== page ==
Record Cold and Ice May Require Supplementing Food Chains
Water temperature is the on / off switch that plays a critical role in windows of opportunity fish have to feed and grow. During record, stressful conditions this winter, we recorded temps as low as 39-degrees. Surfaces froze solid for extended periods. Tilapia were the first casualties. Threadfin shad followed. Many lakes will require food chain supplementation to restore abundant forage.
Fish are cold-blooded critters. During winter, their metabolism is like molasses. Energy levels drop. Appetites diminish. Digestion slows. Fast-forward to spring and summer. Lake temperatures are like a warm bathtub. Fish body functions hum like a fine-tuned NASCAR engine. Food MUST be available during this period when fish are in peak feeding mode. We schedule stockings to capitalize on every growing day.
Crawfish emerge from winter hibernation around February to March with offspring attached to their tails. Within 90-days, young are excellent forage size. After spawning, bass go on a feeding frenzy. If present, they binge on crawfish. Threadfin shad spawn with each new moon when temps reach 65-degrees. They should be stocked late April through May when temps begin producing shad’s primary food—plankton. As we enter this time, conditions are compatible for tilapia. They not only contribute valuable bass forage, tilapia efficiently manage annoying algae. Texas Parks and Wildlife regulates tilapia. Certain tilapia species don’t survive below 52-degrees. From April through December, however, they’re a baitfish factory and reproduce every 21 to 25-days. By early summer, bluegill are in full-production and spawn every 4 to 6-weeks. Sound like an all-you-can-eat buffet? FORAGE SPECIES WILL BE IN HIGH DEMAND THIS SPRING. ORDER TODAY BEFORE SUPPLIES DROP!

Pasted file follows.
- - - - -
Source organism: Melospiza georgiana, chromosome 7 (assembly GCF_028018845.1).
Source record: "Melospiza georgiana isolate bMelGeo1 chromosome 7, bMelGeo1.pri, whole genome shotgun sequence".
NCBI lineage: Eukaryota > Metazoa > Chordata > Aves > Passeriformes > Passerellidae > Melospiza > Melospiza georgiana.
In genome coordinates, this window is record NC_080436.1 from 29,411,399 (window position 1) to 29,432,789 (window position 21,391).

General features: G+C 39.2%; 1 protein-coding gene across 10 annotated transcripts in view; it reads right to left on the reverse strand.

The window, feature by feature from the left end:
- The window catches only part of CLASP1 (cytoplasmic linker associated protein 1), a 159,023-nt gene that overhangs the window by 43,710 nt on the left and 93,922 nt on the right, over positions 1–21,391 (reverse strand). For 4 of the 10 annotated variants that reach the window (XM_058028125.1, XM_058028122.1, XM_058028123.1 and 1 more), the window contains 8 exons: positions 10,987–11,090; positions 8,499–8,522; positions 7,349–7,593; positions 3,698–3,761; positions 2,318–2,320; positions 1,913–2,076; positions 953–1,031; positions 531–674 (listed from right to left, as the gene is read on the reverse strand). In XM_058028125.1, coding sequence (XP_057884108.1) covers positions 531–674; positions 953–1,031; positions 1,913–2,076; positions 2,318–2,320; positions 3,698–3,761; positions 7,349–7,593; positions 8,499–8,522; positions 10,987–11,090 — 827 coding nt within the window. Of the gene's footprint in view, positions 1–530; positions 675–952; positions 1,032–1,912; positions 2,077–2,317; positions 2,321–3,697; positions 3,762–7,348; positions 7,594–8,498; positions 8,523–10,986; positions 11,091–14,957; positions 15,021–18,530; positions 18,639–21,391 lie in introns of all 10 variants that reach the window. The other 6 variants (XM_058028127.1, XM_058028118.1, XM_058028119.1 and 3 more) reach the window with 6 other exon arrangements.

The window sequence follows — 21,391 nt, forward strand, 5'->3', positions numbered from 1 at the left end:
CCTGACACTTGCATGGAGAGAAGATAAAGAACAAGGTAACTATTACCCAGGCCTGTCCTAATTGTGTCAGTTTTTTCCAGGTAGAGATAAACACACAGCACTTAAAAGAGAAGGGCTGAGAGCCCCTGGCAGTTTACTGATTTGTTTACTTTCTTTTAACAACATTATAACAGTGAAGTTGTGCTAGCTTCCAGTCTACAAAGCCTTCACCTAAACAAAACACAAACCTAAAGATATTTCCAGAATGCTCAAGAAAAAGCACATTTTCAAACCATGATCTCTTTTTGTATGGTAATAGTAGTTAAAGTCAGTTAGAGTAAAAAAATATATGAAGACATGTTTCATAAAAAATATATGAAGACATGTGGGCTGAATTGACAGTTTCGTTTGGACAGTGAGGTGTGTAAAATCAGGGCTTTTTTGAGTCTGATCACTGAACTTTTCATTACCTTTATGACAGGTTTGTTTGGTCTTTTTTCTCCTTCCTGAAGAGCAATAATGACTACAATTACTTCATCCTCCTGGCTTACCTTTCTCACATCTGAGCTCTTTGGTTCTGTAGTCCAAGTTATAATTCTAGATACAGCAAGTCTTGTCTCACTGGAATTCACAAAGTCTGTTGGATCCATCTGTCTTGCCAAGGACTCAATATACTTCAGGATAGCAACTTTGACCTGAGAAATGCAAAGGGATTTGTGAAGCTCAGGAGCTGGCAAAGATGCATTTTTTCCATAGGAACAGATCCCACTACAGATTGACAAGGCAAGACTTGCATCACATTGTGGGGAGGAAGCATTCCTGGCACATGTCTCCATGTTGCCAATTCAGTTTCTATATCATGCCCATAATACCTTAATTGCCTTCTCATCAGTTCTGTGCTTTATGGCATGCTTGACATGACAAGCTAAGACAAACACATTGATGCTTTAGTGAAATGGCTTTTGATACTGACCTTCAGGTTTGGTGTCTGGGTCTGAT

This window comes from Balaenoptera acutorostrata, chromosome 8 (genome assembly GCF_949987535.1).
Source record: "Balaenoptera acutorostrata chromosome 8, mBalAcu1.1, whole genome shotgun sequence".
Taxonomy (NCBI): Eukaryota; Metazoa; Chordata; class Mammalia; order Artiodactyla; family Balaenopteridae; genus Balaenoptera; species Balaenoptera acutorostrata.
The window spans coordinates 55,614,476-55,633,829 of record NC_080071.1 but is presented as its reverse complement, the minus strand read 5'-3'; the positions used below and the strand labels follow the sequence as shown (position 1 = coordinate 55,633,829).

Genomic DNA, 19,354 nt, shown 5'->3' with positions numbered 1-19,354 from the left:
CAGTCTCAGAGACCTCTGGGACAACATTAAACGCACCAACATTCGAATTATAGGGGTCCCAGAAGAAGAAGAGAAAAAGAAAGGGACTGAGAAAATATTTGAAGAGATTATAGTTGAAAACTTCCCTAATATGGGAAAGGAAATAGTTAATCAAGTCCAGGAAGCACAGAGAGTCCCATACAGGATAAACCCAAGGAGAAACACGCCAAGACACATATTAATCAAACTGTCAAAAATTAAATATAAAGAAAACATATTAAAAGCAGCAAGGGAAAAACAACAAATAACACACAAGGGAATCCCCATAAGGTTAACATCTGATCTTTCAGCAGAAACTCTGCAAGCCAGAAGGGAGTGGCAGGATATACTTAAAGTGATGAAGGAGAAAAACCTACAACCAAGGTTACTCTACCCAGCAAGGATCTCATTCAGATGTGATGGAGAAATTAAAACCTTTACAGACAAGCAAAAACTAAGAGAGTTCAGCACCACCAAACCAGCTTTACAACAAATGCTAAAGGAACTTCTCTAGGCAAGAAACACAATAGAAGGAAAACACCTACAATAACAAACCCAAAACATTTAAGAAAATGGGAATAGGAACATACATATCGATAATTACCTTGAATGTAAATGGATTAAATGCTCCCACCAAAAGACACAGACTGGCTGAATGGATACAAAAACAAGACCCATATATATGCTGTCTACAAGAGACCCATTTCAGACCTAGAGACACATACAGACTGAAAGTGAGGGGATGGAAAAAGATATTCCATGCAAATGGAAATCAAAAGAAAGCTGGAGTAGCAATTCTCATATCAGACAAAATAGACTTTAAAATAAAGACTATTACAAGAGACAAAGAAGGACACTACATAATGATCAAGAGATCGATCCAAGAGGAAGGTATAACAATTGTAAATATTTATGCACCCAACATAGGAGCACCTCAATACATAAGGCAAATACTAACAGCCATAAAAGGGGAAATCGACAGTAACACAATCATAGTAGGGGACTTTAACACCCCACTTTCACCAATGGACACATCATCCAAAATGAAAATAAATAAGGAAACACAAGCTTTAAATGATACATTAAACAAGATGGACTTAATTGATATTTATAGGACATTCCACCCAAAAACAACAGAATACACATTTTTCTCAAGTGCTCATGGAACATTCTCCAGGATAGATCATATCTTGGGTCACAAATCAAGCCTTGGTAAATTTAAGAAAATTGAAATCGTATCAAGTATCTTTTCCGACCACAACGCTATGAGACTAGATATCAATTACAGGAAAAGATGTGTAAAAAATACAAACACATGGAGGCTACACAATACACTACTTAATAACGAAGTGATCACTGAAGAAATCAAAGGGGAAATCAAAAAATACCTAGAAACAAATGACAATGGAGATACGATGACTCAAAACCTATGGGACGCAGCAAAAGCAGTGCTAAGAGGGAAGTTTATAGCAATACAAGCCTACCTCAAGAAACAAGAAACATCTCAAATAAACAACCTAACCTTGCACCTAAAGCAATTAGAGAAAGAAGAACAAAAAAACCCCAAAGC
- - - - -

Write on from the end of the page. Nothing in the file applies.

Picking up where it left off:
Stocking ratios are contingent on management goals. Stocking dates are determined by seasonal water temps. Under normal conditions, we recommend:
Bluegill Year-round 250+ adults/acre
Threadfin Shad April to May 1,000 / acre
Crawfish May 100-pounds / acre
Tilapia April to May 15 to 20-pounds / acre
What do BIG BASS eat? Short answer—anything that fits in their mouth. The greatest challenge is producing forage in sufficient volume, efficient sizes, and nutritional value.
A 6-pound bass prefers to eat a 5 to 6-inch bluegill, big crawfish, 8-inch bass, or comparable meal. Cruising the lake all day only finding small meals is not productive. Energy exerted chasing small meals is burned-up in the pursuit instead of converted to healthy growth.
Bass would much rather savor a large, single portion, then suspend under a shady log the rest of the day getting fat and sassy. Utilizing multiple forage species takes pressure off one group such as bluegill. It allows greater survival among all baitfish to provide a stronger, diverse food chain.
To assess potential food chain damage, consider an electrofishing survey. Join us in the boat, conduct a forage census, test water quality, evaluate vegetation, and general habitat. We’ll weigh and measure bass to determine relative weight. Relative weight tells what a bass of a given length should weigh if developing normally. Data provides a valuable baseline for monitoring future growth. After analyzing stats, biologists provide a comprehensive report of findings. The summary includes recommended steps to achieve management goals.
You built that dream lake to embark on a memorable angling journey. Don’t let poor forage planning spoil the experience. Failing to harvest small bass can derail success. We would appreciate the privilege to partner with you in creating a largemouth legacy for family and friends.